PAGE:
A semi-truck accident can leave an incredible mess- both literally and figuratively. These large truck accidents result in widespread damage and destruction to other vehicles as well as property by the roadside. Sometimes semi-truck crashes cause spilled cargo that blocks thoroughfares and becomes a public health threat.
Individuals involved in truck crashes, especially those in passenger vehicles, often sustain severe, catastrophic, or sometimes deadly injuries. Not to mention that the costs of a truck accident can quickly spiral to become hundreds of thousands, or even millions, of dollars.
The aftermath of a truck collision also usually creates substantial legal complications, especially when determining who is legally liable for the accident and all the damages caused.
Therefore, it’s essential to understand how experienced truck accident attorneys sort through a truck crash’s literal and figurative wreck to identify who is liable to an injured crash victim and their family.
What is Truck Accident Liability?
To understand why semi-truck crashes create such legal complications, it helps to know the legal meaning of the word liability.
Liability is a word that refers to a legal obligation to pay monetary compensation after causing some type of harm. Generally speaking, an individual, company, or government agency can have liability in a truck accident. In fact, sometimes, more than one party carries liability.
Determining liability for a semi-truck crash can get complicated quickly. Simply put, however, the law treats an individual or entity as liable if that party’s negligence or unreasonably dangerous decisions, inactions, or actions cause physical, emotional, or financial harm to someone else or if that person or party has legal responsibility for their actions or decisions.
The decisions or actions that lead to a party having liability in a semi-truck crash usually involve those that directly or indirectly cause the crash and the victim’s injuries.
Determining Liability in a Truck Crash is Often Challenging
Finding out who is responsible for a truck accident is no easy task. It’s certainly not one to be attempted by laypersons. Even attorneys representing truck accident victims have their work cut out for them when it comes to determining who is liable to their injured clients.
However, when you hire an experienced attorney, you can be assured they will get to the bottom of your accident and hold the correct parties responsible for causing your injuries and damages.
Truck accidents often involve more than one party with overlapping and intertwined business, legal, and personal interests.
Here are a few points you should note:
- Semi-trucks are commercial vehicles owned by or providing services for organizations and other kinds of corporations. When evaluating who may have liability in a truck collision, lawyers frequently must explore who owns a truck, the trailer, and the trailer’s cargo. They must also track down who operates or handles each of these and define the legal and business relationships between each of those parties.
- Truck drivers aren’t always employees. When any motor vehicle accident occurs, we often think the vehicle driver is liable for victims’ injuries and losses, and truck drivers are no exception. However, it’s not always clear for lawyers who should be held accountable for the trucker’s actions. Is it just the truck driver? What about their employer? What about another party? Truck drivers have varying employment and, therefore, legal relationships with truck owners (if they don’t own their truck), truck operators, and truck cargo owners. Often, attorneys are left to untangle these relationships to determine if the trucker alone is legally responsible for their actions or if others do as well.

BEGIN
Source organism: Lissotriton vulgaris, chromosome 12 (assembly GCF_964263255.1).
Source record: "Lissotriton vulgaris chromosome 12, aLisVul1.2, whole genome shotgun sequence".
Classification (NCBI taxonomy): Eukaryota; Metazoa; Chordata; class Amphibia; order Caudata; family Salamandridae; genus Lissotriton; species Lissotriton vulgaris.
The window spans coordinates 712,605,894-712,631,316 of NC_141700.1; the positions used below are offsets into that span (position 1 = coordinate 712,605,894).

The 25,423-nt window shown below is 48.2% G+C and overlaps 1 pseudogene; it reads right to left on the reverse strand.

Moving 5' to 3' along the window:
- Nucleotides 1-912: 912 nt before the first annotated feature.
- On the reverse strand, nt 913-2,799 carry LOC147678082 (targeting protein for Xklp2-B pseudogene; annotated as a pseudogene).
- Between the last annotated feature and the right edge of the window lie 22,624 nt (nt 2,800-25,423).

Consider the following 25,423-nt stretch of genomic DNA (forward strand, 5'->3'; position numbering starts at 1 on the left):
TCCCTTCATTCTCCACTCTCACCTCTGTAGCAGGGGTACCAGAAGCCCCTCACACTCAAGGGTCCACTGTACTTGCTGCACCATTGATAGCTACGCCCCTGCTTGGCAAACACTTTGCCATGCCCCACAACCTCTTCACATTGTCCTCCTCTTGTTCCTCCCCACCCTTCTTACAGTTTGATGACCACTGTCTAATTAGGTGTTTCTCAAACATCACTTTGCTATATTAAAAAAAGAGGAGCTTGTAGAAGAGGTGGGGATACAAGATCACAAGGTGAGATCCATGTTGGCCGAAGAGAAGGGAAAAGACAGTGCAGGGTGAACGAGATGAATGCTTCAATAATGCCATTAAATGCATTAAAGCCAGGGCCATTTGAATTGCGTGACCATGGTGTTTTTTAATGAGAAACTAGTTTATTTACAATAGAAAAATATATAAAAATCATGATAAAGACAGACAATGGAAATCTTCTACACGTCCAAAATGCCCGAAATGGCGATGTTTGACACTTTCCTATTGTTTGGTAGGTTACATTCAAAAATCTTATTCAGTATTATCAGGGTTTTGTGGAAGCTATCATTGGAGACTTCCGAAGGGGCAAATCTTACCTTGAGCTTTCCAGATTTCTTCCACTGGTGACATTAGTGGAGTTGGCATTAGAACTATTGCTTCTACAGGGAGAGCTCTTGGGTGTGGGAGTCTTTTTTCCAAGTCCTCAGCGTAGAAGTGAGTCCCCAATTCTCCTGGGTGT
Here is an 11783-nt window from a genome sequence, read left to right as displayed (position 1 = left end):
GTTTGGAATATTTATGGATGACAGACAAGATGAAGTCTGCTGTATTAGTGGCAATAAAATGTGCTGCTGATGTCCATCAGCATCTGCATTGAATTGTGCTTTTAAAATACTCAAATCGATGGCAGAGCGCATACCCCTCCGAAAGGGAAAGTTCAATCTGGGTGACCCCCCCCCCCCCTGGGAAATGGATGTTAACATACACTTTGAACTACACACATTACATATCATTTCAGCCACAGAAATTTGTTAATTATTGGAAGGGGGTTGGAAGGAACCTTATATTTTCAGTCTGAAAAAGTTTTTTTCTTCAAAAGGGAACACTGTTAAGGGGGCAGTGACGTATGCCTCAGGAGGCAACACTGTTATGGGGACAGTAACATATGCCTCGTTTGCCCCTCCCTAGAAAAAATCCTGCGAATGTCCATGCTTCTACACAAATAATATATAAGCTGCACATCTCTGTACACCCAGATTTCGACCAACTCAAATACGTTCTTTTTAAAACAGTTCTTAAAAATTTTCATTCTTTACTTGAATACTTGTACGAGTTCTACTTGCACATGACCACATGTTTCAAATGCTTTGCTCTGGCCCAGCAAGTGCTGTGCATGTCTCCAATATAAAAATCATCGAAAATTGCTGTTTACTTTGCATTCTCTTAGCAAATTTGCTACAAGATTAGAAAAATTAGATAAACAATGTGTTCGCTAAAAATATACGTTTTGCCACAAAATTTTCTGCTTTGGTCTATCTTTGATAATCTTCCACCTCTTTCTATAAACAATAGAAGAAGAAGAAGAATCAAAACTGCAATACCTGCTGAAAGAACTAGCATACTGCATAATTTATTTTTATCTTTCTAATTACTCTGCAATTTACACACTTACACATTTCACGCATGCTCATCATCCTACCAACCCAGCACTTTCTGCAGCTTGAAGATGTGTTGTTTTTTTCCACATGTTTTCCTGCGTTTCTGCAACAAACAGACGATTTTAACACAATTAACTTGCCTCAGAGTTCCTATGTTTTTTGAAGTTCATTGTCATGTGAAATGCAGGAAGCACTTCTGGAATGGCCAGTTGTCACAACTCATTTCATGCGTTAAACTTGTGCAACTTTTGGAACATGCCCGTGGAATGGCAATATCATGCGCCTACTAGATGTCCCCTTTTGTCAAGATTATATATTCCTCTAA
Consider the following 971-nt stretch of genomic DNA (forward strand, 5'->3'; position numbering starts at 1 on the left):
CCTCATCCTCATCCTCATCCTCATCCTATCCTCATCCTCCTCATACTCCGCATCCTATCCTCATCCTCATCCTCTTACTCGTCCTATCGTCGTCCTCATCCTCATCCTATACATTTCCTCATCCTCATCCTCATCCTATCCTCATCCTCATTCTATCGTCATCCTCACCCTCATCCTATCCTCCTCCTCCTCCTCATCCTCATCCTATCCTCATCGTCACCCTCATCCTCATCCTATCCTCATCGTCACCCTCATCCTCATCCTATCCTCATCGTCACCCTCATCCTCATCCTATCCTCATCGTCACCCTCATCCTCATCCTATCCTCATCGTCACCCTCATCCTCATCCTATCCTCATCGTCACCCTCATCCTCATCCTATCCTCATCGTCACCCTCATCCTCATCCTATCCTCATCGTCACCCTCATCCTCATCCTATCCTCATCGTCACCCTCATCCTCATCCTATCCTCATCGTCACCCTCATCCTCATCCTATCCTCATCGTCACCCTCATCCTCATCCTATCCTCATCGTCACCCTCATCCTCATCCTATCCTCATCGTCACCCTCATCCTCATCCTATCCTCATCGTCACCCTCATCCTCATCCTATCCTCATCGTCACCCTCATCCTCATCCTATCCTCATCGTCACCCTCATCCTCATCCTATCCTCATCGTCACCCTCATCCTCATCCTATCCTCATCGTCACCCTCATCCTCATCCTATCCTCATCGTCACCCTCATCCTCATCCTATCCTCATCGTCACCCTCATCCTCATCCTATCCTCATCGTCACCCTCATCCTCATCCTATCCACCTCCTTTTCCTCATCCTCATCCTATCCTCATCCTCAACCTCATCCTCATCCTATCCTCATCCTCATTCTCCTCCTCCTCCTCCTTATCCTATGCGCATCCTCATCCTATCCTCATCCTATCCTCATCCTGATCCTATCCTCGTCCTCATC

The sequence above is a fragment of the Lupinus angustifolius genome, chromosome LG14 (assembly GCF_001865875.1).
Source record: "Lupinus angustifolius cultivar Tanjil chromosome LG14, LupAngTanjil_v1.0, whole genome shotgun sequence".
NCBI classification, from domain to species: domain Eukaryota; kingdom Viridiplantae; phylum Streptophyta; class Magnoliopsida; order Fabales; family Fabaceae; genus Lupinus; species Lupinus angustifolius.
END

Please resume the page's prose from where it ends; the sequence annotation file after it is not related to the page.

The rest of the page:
- With frequent travel on highways, semi-trucks are often in chain-reaction accidents. When these occur, your truck accident attorney must rewind the crash. For example, a truck accident can result in a cascade of secondary accidents among many different vehicles, which can impose wide-scale harm to vehicle occupants and damage real and personal property. In addition, lawyers are ready to face the challenge of looking backward from the messy aftermath of an accident to pinpoint the chain of events and who is liable for each link in that chain.
- Insurance companies can fight over liability. In a typical semi-truck accident, most parties-of which there can be many- have at least some insurance coverage that may pay for at least some harm the wreck caused. It’s common for those insurance policies to represent the primary source of compensation for truck accident injury victims. Unfortunately, since truck crashes cause widespread damage that costs a lot of money, insurance carriers feel highly motivated to get involved in determining who is to blame for the crash. The fighting that goes on among insurers only further complicates your attorney’s challenging job of identifying the parties who have legal liability.
- It’s just a complex mess. A single truck accident scene might have dozens of victims, bystanders, clean-up contractors, and first responders, each doing their own thing. Many of the involved parties will hire legal representation to serve their interests. Some might turn to the bankruptcy court for protection. Others may argue and point the finger at each other. For attorneys who are unfamiliar with representing clients in truck accidents, the whole situation can feel like a three-ring circus that is out of control.
As you can see, these accidents can grow highly complex. It’s in the best interest of truck accident victims to hire an attorney who has several years of experience representing clients in complex semi-truck accident matters. Those recovering from a semi-truck crash need a seasoned attorney who can protect their rights and maintain a level head amidst the confusion.
Who is Usually to Blame for Truck Accidents?
Now that you understand how complex these accidents can be, let’s look at some parties that most often have legal liability when a truck accident occurs. It’s also crucial to remember that every truck accident has specific facts that will impact the analysis of who is liable.
So maybe we did not list the person or entity responsible for your accident here. That’s why you should always rely on the advice of an experienced truck accident lawyer to identify who owes you compensation for your damages and injuries.
#1. Truck Drivers